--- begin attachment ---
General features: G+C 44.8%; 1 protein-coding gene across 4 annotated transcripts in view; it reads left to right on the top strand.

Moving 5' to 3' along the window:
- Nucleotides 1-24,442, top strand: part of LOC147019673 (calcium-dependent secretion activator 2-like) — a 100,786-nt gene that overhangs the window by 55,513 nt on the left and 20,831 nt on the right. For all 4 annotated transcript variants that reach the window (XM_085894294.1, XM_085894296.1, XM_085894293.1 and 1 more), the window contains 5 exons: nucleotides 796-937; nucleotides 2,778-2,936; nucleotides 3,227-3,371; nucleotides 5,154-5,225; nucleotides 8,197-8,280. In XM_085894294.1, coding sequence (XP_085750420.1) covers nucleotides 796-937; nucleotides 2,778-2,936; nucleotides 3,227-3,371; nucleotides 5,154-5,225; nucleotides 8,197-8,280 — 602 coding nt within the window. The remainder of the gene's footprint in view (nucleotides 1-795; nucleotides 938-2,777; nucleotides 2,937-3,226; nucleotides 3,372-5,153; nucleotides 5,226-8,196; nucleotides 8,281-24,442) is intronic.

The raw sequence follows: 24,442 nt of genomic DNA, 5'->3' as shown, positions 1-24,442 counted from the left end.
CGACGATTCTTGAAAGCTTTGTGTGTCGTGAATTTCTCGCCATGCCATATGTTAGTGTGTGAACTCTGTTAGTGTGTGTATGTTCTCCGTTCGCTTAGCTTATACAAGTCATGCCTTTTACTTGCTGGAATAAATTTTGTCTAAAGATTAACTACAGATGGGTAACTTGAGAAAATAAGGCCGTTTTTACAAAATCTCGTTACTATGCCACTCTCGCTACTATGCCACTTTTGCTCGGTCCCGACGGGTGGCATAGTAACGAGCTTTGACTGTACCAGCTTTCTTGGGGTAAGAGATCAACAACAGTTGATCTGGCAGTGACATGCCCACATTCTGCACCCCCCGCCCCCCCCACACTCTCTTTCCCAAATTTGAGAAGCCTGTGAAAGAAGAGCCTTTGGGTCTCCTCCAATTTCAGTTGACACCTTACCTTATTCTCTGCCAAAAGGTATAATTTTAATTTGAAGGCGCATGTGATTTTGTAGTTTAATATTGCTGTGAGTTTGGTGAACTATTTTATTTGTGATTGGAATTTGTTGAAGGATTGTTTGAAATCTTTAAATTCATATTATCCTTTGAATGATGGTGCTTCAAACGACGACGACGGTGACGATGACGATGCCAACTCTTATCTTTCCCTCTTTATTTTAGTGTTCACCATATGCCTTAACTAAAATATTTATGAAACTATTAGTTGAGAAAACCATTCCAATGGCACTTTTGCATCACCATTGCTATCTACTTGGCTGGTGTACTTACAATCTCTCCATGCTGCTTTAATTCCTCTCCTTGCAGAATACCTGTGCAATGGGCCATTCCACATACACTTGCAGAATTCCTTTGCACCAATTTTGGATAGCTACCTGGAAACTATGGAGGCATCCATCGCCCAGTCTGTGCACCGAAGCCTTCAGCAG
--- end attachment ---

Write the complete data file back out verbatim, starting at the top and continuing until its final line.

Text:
General features: G+C 44.8%; 1 protein-coding gene across 4 annotated transcripts in view; it reads left to right on the top strand.

Moving 5' to 3' along the window:
- Nucleotides 1-24,442, top strand: part of LOC147019673 (calcium-dependent secretion activator 2-like) — a 100,786-nt gene that overhangs the window by 55,513 nt on the left and 20,831 nt on the right. For all 4 annotated transcript variants that reach the window (XM_085894294.1, XM_085894296.1, XM_085894293.1 and 1 more), the window contains 5 exons: nucleotides 796-937; nucleotides 2,778-2,936; nucleotides 3,227-3,371; nucleotides 5,154-5,225; nucleotides 8,197-8,280. In XM_085894294.1, coding sequence (XP_085750420.1) covers nucleotides 796-937; nucleotides 2,778-2,936; nucleotides 3,227-3,371; nucleotides 5,154-5,225; nucleotides 8,197-8,280 — 602 coding nt within the window. The remainder of the gene's footprint in view (nucleotides 1-795; nucleotides 938-2,777; nucleotides 2,937-3,226; nucleotides 3,372-5,153; nucleotides 5,226-8,196; nucleotides 8,281-24,442) is intronic.

The raw sequence follows: 24,442 nt of genomic DNA, 5'->3' as shown, positions 1-24,442 counted from the left end.
CGACGATTCTTGAAAGCTTTGTGTGTCGTGAATTTCTCGCCATGCCATATGTTAGTGTGTGAACTCTGTTAGTGTGTGTATGTTCTCCGTTCGCTTAGCTTATACAAGTCATGCCTTTTACTTGCTGGAATAAATTTTGTCTAAAGATTAACTACAGATGGGTAACTTGAGAAAATAAGGCCGTTTTTACAAAATCTCGTTACTATGCCACTCTCGCTACTATGCCACTTTTGCTCGGTCCCGACGGGTGGCATAGTAACGAGCTTTGACTGTACCAGCTTTCTTGGGGTAAGAGATCAACAACAGTTGATCTGGCAGTGACATGCCCACATTCTGCACCCCCCGCCCCCCCCACACTCTCTTTCCCAAATTTGAGAAGCCTGTGAAAGAAGAGCCTTTGGGTCTCCTCCAATTTCAGTTGACACCTTACCTTATTCTCTGCCAAAAGGTATAATTTTAATTTGAAGGCGCATGTGATTTTGTAGTTTAATATTGCTGTGAGTTTGGTGAACTATTTTATTTGTGATTGGAATTTGTTGAAGGATTGTTTGAAATCTTTAAATTCATATTATCCTTTGAATGATGGTGCTTCAAACGACGACGACGGTGACGATGACGATGCCAACTCTTATCTTTCCCTCTTTATTTTAGTGTTCACCATATGCCTTAACTAAAATATTTATGAAACTATTAGTTGAGAAAACCATTCCAATGGCACTTTTGCATCACCATTGCTATCTACTTGGCTGGTGTACTTACAATCTCTCCATGCTGCTTTAATTCCTCTCCTTGCAGAATACCTGTGCAATGGGCCATTCCACATACACTTGCAGAATTCCTTTGCACCAATTTTGGATAGCTACCTGGAAACTATGGAGGCATCCATCGCCCAGTCTGTGCACCGAAGCCTTCAGCAG